twelve major scales

among the Greeks on account of having symmetry in itself. The primitive scale was doubtless that which is the model of all major music; and our minor model is its dual, as Ramsay has shown, which in its genesis indicates the duality of all the rest of the notes, although it is not probable that the Greeks saw the musical elements in this light. It is remarkable and significant that in their modes the Greeks did not lift up the scale of Nature into different pitches, preserving its model form as we do in our twelve major scales, but keeping the model form at one pitch they built up their symmetrical tetrachords, allowing the larger and lesser tones of the primitive scale to arrange themselves in every variety of place, as we have shown in the table of tetrachord modes above. Without seeing the genetic origin of music's duality they were led to arrange the modes by symmetry, which is one of the phases of duality. Symmetry is duality in practice. It may not always be apparent how symmetry originates in Nature; but in music, the art of the ear, duality emerges in the genesis of the minor scale; in the true mathematical build of the major on the root of the major subdominant F, and the true relation of the minor to it in the inverse genesis descending from the top of the minor dominant B. [Scientific Basis and Build of Music, page 46]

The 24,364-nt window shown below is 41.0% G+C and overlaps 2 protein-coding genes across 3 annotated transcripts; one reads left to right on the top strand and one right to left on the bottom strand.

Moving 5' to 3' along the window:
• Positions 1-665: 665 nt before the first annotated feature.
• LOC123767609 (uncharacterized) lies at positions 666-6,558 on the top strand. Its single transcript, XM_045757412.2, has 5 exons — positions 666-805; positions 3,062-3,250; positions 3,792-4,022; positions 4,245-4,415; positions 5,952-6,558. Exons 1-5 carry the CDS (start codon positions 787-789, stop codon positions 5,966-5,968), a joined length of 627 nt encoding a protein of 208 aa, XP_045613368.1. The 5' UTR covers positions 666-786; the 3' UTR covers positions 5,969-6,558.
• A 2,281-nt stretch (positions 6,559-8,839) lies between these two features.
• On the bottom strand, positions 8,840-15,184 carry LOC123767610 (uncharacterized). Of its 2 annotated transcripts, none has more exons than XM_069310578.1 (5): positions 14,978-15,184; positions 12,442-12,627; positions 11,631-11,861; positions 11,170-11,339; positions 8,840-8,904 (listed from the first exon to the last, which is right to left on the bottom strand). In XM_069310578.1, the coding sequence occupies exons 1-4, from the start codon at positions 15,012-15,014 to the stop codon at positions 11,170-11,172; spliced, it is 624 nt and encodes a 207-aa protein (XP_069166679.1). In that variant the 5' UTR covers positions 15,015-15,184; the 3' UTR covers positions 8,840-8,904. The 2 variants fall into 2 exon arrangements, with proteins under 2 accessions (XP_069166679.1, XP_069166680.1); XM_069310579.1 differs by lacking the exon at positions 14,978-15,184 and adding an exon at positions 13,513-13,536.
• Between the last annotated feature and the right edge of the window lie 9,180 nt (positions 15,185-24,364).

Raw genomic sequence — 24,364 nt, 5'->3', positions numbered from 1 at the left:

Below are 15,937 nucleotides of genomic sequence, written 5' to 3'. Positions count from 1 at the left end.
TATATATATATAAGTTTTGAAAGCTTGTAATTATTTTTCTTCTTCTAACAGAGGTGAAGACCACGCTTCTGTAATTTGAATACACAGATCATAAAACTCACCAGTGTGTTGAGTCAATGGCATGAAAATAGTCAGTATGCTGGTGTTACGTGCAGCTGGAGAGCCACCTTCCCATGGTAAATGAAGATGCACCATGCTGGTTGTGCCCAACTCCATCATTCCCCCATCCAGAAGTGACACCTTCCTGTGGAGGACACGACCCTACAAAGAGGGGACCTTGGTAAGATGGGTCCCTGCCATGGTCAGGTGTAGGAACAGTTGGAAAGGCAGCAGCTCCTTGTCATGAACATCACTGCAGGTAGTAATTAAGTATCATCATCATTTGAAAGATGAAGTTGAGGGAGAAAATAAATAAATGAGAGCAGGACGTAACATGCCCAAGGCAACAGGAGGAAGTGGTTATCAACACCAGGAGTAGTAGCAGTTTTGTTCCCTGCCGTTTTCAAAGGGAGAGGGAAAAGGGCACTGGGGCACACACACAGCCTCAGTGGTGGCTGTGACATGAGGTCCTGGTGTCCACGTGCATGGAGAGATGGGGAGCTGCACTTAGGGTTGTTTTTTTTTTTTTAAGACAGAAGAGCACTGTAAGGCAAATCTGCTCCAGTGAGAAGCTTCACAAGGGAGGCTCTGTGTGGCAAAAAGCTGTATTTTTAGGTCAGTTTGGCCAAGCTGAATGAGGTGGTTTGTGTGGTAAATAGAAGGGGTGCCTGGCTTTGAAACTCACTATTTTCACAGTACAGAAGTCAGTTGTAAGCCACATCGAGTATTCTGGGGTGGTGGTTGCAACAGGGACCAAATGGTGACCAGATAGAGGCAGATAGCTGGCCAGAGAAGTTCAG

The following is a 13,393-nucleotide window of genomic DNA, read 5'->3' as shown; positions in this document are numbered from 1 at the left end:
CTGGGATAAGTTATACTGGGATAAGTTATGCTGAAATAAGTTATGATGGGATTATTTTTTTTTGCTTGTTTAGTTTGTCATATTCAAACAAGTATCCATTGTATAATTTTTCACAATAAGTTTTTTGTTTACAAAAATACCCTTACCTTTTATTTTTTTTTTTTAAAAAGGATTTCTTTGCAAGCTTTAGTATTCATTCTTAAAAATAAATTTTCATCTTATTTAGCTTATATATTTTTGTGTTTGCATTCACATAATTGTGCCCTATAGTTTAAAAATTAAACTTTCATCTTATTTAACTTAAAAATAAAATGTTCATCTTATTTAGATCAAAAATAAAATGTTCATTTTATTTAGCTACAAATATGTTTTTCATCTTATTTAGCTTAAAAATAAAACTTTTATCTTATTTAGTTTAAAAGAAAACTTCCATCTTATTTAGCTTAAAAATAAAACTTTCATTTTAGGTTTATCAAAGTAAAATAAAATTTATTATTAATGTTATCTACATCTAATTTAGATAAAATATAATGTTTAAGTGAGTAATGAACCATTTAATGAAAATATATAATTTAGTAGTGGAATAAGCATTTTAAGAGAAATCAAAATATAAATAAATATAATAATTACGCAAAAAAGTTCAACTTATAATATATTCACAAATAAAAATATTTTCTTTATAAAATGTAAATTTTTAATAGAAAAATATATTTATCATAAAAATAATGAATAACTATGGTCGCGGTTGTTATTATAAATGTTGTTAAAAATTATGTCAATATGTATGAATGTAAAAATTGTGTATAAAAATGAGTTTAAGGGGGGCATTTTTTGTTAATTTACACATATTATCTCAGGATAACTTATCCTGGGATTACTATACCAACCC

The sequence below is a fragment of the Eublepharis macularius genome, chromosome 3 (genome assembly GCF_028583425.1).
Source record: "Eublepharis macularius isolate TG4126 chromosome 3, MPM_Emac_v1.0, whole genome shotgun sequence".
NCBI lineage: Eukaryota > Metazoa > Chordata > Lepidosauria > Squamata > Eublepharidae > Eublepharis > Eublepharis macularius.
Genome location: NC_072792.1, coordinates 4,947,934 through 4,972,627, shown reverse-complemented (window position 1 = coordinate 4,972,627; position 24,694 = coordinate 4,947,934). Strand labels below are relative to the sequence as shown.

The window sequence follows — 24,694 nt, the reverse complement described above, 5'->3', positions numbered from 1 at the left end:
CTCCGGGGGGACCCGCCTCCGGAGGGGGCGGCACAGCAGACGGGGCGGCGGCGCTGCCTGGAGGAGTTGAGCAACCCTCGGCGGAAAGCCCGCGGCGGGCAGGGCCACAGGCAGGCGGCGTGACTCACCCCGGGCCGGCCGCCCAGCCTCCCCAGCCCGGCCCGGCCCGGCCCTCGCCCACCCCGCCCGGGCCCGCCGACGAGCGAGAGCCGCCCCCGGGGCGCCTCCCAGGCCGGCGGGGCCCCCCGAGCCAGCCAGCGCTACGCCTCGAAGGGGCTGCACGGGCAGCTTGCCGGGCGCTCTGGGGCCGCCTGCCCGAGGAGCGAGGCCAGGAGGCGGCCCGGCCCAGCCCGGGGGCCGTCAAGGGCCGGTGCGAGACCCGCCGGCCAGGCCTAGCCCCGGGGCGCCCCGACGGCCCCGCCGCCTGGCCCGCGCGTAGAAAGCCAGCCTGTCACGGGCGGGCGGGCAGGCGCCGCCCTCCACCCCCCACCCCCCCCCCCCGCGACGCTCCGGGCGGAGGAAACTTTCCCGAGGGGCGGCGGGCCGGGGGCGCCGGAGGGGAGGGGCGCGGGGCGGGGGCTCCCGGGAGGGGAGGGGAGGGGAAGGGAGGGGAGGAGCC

that Nature has done so.1 And in every new key into which we modulate Nature performs the same operation, till in the course of the twelve scales she has cut every greater note into two, and made the notes of the scale into twelve instead of seven. These we, as a matter of convenience, call semitones; though they are really as much tones as are the small intervals which Nature gave us in the genesis of the first scale between B-C and E-F. She only repeats the operation for every new key which she had performed at the very first. It is a new key, indeed, but exactly like the first. The 5 and 9 commas interval between E and G becomes a 9 and 5 comma interval; and this Nature does by the rule which rests in the ear, and is uttered in the obedient voice, and not by any mathematical authority from without. She cuts the 9-comma step F to G into two, and leaving 5 commas as the last interval of the new key of G, precisely as she had made 5 commas between B and C as the last interval of the key of C, she adds the other 4 commas to the 5-comma step E to F, which makes this second-last step a 9-comma step, precisely as she had made it in the key of C.2 [Scientific Basis and Build of Music, page 48]

The various raisings and lowerings of notes in advancing keys, major and minor. - In each fifth of the majors ascending the top of the dominant is raised a comma. A40 in the key of C becomes A40 1/2 in the key of G; E60 in the scale of G is E60 3/4 in the scale of D; B90 in the scale of D is B91 1/8 in the scale of A. This alteration of the top of the dominant major goes on through all the twelve scales. Similarly, by the Law of Duality, each fifth in the minors descending has the root of the subdominant lowered a comma. D54 in the key of E minor is D53 1/2 in the key of A; G72 in the scale of A is G71 1/9 in the scale of D; C48 in the scale of D is C47 11/27 in the scale of G. This alteration of the root of the subdominant goes on through all the twelve minor scales. [Scientific Basis and Build of Music, page 62]